Scientists have long cautioned against the indiscriminate hunting of wolves because of the harmful effects it can have on the natural balance of an ecosystem. But this has not stopped states or the federal government from conducting a war on these beautiful native carnivores. The latest salvo is a proposed rule to strip Endangered Species Act protections for wolves in the lower 48 states.
This week, a Washington Post article highlights the damage that the indiscriminate killing of wolves has already caused: the migration of coyote populations to new territories in the east, where they are quickly assuming the role of apex predator. The coyotes, the article says, surged from their original habitat in the West after government-sanctioned predator removal programs that virtually wiped out red and gray wolves.
Predictably, perhaps, but tragically, many state wildlife officials have responded to the rise in coyote populations with the same cruel and scientifically unjustified mass killing tactics used to extirpate wolves, including cash bounties, killing contests and unlimited hunting quotas.
But increasingly, states are beginning to admit that these programs do not work. Cruel killing contests have become especially controversial in this regard. In recent years, some states, including North Carolina, South Carolina, New York, Pennsylvania and Vermont, have either taken steps to ban killing contests or they have publicly declared that predator control and mass killing of coyotes are ineffective. Georgia, which waged a vicious and pointless statewide killing contest on coyotes for years, found it was a failing approach and eventually turned to educational programs to raise public awareness.
Here at the Humane Society of the United States, we have exposed the gruesome realities behind killing contests, in which contestants vie to kill the most, or heaviest, animals, and bounty programs where the state pays a reward for each kill. This is no way to control coyote populations and, as scientists point out, such culling only leads to the animals bouncing back in larger numbers.
The HSUS is now working with local governments, including, recently, the city of Atlantic Beach, Florida, on coyote management plans to humanely and effectively prevent and solve conflicts among coyotes, people and companion animals.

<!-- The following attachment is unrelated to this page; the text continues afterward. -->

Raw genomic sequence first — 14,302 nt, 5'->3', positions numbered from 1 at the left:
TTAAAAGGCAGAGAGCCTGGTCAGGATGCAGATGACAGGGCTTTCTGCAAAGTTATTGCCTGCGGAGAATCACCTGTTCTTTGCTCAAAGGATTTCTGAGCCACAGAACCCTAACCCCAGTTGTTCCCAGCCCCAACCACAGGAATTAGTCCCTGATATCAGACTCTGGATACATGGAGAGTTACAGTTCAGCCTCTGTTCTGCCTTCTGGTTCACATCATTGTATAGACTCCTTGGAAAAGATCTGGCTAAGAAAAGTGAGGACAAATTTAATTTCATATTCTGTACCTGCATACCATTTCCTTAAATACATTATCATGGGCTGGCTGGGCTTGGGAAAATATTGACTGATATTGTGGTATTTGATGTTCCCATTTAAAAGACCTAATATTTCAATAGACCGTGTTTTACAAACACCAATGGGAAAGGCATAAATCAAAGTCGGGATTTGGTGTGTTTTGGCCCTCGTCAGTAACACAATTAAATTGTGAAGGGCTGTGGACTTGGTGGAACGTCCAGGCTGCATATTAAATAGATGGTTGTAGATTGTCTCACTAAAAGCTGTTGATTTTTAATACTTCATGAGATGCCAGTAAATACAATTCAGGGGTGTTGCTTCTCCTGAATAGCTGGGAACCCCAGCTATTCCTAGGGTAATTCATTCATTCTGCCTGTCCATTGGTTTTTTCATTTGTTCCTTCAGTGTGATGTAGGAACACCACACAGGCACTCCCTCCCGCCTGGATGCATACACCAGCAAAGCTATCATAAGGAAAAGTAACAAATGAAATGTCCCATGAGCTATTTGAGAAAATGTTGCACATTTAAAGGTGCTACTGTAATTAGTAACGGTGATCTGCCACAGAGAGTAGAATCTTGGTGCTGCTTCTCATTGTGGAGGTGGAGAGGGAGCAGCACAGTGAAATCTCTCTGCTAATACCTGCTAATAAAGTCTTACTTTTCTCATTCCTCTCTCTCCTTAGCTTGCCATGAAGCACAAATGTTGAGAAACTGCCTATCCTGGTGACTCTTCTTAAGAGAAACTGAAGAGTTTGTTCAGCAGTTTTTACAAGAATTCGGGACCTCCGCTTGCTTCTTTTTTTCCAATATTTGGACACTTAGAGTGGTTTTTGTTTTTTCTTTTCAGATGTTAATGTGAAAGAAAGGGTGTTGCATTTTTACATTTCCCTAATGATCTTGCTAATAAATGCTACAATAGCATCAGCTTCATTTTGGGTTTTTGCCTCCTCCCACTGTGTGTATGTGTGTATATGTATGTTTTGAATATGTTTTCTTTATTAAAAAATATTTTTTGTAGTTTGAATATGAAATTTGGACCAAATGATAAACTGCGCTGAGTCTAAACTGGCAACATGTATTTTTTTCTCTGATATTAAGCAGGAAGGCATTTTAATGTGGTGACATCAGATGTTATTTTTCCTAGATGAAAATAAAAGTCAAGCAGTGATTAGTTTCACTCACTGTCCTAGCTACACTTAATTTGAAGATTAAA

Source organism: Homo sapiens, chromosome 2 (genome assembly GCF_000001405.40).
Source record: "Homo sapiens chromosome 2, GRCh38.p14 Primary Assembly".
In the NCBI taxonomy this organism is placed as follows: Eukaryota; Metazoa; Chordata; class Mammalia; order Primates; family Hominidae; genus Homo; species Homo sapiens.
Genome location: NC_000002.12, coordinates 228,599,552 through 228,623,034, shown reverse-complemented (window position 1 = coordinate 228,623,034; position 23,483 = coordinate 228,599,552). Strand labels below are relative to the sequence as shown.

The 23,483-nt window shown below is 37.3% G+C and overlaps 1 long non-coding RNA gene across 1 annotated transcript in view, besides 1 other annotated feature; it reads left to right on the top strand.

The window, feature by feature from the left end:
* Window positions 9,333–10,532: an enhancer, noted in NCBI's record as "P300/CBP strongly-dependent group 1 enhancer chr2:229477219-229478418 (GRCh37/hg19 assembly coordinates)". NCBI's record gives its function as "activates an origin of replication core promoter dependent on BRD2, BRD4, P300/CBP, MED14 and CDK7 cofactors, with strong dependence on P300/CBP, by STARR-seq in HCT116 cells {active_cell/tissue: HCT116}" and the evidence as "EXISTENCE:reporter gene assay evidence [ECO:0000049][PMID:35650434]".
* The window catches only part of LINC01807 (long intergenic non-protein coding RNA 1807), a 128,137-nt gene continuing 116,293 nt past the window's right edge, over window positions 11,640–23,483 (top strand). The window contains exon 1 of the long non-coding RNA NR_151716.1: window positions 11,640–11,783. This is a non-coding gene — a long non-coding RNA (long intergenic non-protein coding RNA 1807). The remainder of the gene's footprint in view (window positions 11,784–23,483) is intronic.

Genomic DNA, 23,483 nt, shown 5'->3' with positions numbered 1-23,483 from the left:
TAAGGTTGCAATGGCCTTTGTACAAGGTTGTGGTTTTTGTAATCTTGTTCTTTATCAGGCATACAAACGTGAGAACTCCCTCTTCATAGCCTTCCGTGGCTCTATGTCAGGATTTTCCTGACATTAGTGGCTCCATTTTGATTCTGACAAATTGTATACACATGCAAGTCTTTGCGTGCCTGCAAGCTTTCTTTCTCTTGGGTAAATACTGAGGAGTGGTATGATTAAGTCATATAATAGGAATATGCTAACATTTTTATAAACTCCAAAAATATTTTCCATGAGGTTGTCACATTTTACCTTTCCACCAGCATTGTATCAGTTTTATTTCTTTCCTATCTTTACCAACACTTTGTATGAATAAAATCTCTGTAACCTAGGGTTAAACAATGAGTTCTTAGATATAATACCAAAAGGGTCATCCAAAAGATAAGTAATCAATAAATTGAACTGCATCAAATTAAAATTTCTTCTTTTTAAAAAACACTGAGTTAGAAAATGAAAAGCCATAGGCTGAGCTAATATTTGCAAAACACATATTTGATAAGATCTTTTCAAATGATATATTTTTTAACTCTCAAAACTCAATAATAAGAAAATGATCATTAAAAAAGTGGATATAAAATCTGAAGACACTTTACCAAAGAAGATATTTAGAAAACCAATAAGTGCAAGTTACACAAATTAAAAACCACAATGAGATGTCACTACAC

Science shows that maintaining wolf populations will, in turn, maintain the natural balance in areas where these native carnivores live. But state wildlife officials who are calling for federal protections against wolves to be lifted – and those who want coyotes culled using cruel means – are not taking science into consideration. Instead, they are acting at the behest of political, trophy hunting, and agricultural interests trying to put wolves in their crosshairs or traps for a trophy, out of misplaced fear or hatred, or because of trumped-up claims of the damage wolves cause to livestock – claims we have exposed as untrue in a recent report.
The fact is that wolves are still recovering and they need to maintain their federally protected status so their numbers continue to grow, and so they can stay out of the hands of hostile state management programs. The HSUS is on the front lines, working to protect native carnivores by fighting to end trophy hunting, predator control and cruel wildlife killing contests, through our investigations and through legislation. We are also engaging with grassroots advocates, scientists, veterinarians, farmers, elected officials, ethical hunters, celebrities and other conservation organizations to fight the proposed rule to delist wolves. But we cannot do this without your support. There’s still time to weigh in on the proposed federal rule delisting wolves, so please join our fight by submitting a comment opposing the proposed federal rule to delist wolves.